History, we have been told repeatedly in recent weeks, will judge Putin harshly for his shares in Ukraine
. Those who find solace in these words, I fear, confuse the story with a divine arbiter who is otherwise painfully absent. History alone does not judge, punish or forgive – not if the records of the past must perish. Without them, alternative ways of life and government will become difficult to imagine, and the present will appear as an inevitable outcome of the past. In a world that has no access to its history, nothing will stand in the way of men who feel both omnipotent and immortal.
Efforts to evacuate and preserve cultural heritage and historical artifacts are already underway in Ukraine. In Lviv, employees of the local museum built scaffolding around the altarpieces
in the medieval and Renaissance churches of the city. kyiv curators have barricaded themselves in basements with the works of art they saved from missile strikes. In Ivankiv, a man ran into the local museum to pull the artwork out of the flames
Elsewhere, residents work around the clock to clad the stained-glass windows with plywood and aluminum, and to barricade statues with sandbags.
These people are making heroic efforts, but they are doing it with limited means and in an improvised way. In Lviv, priceless cultural artifacts have been packed into boxes once used to carry bananas, and locals are packing statues with materials purchased from home improvement stores.
At the same time, several international organizations (from the European Commission to the Polish Committee for Aid to Museums in Ukraine
to the Cultural Heritage Monitoring Laboratory at the Virginia Museum of Natural History in Martinsville)
mobilized to support these efforts. Just one more thousand international volunteers
formed a Safeguarding Ukrainian cultural heritage online
group to “identify and archive sites, digital content and data at risk in Ukrainian cultural heritage institutions while the country is under attack”.
These initiatives are reminiscent of World War II campaigns to save European works of art from wartime destruction, such as the famous Monuments, Fine Arts and Archives (MFAA) programme, also known as “Men’s Monuments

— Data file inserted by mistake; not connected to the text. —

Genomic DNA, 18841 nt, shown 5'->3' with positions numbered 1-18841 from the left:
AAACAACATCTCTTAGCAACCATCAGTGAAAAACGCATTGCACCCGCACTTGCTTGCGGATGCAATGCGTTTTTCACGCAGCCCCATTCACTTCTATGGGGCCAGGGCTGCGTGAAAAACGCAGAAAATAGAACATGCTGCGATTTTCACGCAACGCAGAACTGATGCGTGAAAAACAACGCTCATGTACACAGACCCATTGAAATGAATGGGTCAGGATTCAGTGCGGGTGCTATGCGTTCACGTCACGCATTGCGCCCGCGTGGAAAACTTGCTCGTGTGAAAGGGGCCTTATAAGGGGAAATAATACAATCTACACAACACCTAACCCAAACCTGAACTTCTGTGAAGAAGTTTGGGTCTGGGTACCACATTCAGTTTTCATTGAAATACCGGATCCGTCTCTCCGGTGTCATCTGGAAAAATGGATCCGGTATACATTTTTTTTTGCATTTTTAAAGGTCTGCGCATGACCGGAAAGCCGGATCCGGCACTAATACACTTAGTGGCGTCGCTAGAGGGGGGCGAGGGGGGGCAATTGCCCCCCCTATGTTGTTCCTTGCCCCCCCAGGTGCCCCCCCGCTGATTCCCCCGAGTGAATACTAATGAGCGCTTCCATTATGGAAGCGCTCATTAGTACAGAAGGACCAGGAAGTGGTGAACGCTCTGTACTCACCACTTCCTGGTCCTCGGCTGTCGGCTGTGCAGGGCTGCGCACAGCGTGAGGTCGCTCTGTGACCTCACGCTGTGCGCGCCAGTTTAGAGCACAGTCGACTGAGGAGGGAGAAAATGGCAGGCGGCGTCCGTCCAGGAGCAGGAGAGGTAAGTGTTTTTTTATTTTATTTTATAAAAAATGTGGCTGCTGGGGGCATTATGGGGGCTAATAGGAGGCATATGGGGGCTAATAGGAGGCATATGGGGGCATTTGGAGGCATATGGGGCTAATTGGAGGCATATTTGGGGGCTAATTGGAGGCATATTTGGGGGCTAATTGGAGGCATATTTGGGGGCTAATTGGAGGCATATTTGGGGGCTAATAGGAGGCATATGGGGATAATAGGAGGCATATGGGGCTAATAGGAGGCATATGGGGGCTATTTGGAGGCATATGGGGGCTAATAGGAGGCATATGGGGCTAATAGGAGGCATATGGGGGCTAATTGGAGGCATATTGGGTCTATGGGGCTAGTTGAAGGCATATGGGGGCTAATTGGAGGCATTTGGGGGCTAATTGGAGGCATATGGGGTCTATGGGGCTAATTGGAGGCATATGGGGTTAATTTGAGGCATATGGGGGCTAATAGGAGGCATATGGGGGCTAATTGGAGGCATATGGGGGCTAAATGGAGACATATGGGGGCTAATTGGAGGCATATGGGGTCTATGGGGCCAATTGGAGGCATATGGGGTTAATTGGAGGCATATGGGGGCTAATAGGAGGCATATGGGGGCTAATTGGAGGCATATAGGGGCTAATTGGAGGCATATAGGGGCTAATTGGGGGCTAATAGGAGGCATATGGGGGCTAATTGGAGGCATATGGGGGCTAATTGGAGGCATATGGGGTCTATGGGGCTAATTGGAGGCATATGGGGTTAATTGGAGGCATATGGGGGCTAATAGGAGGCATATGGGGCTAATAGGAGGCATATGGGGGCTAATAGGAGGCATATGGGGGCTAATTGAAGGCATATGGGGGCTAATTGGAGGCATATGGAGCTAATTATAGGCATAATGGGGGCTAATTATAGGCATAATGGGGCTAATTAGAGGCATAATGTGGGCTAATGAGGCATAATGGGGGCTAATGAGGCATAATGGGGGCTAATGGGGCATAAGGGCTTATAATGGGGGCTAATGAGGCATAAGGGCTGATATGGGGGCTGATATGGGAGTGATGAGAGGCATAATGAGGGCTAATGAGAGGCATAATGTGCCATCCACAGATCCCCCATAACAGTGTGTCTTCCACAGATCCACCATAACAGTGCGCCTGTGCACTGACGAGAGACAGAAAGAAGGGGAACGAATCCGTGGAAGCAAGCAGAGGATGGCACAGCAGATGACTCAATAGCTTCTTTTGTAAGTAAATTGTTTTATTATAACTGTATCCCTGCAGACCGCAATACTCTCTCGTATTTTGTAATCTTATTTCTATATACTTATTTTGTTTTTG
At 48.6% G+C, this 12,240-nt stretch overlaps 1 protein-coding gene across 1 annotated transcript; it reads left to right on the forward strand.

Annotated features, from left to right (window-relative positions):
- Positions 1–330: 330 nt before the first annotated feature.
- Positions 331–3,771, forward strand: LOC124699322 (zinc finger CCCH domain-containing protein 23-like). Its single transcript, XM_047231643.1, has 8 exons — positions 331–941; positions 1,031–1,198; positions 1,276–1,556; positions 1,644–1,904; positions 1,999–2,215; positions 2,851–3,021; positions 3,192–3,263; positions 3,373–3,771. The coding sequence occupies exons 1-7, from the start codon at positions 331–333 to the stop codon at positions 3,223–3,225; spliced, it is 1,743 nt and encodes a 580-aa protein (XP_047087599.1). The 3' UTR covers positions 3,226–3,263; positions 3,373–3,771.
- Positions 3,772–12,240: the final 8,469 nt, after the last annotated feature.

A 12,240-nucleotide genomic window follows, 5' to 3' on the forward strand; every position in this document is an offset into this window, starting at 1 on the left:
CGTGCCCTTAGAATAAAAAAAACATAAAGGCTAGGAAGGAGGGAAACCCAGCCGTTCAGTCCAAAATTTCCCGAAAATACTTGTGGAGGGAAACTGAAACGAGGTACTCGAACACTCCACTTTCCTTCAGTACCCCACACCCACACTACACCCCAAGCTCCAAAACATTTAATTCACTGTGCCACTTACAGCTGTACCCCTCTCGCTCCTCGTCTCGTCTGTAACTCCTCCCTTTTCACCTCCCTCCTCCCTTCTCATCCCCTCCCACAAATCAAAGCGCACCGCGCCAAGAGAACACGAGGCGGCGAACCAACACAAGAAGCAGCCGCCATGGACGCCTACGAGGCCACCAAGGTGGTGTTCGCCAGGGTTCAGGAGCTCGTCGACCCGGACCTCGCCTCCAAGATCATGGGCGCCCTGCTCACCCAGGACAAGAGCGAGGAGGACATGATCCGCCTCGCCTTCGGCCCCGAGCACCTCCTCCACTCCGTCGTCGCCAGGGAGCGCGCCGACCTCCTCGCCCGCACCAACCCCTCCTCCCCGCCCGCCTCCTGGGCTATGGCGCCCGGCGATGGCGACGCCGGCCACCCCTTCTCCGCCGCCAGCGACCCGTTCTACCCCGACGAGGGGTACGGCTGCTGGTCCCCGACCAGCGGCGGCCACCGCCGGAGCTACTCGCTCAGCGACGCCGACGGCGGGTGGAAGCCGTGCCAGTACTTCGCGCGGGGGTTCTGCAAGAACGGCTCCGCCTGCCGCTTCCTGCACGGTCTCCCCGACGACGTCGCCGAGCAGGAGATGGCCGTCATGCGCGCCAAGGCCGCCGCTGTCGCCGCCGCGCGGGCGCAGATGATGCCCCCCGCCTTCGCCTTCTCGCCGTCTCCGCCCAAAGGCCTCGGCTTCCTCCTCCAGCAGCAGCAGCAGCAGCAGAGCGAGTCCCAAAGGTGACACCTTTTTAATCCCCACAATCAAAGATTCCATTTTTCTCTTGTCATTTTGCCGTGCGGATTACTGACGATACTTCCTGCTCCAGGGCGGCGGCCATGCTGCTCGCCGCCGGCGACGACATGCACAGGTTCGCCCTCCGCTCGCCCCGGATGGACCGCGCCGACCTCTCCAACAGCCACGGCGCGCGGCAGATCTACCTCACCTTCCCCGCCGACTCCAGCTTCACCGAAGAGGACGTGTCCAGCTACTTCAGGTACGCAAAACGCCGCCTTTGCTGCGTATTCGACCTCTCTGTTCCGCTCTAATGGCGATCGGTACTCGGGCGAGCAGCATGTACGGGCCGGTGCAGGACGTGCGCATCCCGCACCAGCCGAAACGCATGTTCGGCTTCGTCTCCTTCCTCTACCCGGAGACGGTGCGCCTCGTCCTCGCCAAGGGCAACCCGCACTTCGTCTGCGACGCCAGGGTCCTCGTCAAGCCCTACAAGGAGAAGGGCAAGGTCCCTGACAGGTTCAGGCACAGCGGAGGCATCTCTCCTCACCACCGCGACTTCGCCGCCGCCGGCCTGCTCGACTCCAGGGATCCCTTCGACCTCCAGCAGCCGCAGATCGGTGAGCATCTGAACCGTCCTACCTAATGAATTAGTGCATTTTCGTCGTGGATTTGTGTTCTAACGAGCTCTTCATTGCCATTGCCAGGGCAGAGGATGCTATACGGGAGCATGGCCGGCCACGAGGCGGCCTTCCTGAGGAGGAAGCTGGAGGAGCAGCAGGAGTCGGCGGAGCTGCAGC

.” Established in 1943, the organization has tracked down more than 5 million looted cultural objects.
Apart from this, there were also lesser known grassroots initiatives to record daily life and document crimes against civilians during WWII in Europe. Perhaps the greatest of these is Polish-Jewish historian Emanuel Ringelblum’s effort to document life inside the Warsaw ghetto by collecting diaries and documents, and charging other residents from the ghetto to write about their experiences. These documents were stored in milk cans and hidden in cellars all over the world. Warsaw Ghetto
where they were rediscovered in 1946.
The destruction of written documents does not always evoke the same emotional reaction as the loss of a beautiful medieval church or an 11th century statue of Christ. Yet these are no less important traces of a people’s past,
Anyone who has ever worked in an archive can confirm that documents tell powerful stories, not just through text, but also through how they feel, look and smell. They remind the historian of both the fragility of human life and the tremendous power of memory.
This is why it is so crucial that archival collections be evacuated from besieged areas in Ukraine. In many places, especially in western Ukraine, it may not be too late to digitize archival documents. However, even in peacetime, archivists in Ukraine lacked resources.
As the battle for their homeland continues, we cannot expect them to save Ukraine’s historical archives on their own, without substantial outside financial support. Their efforts are indeed heroic. But they are, in the end, only humans.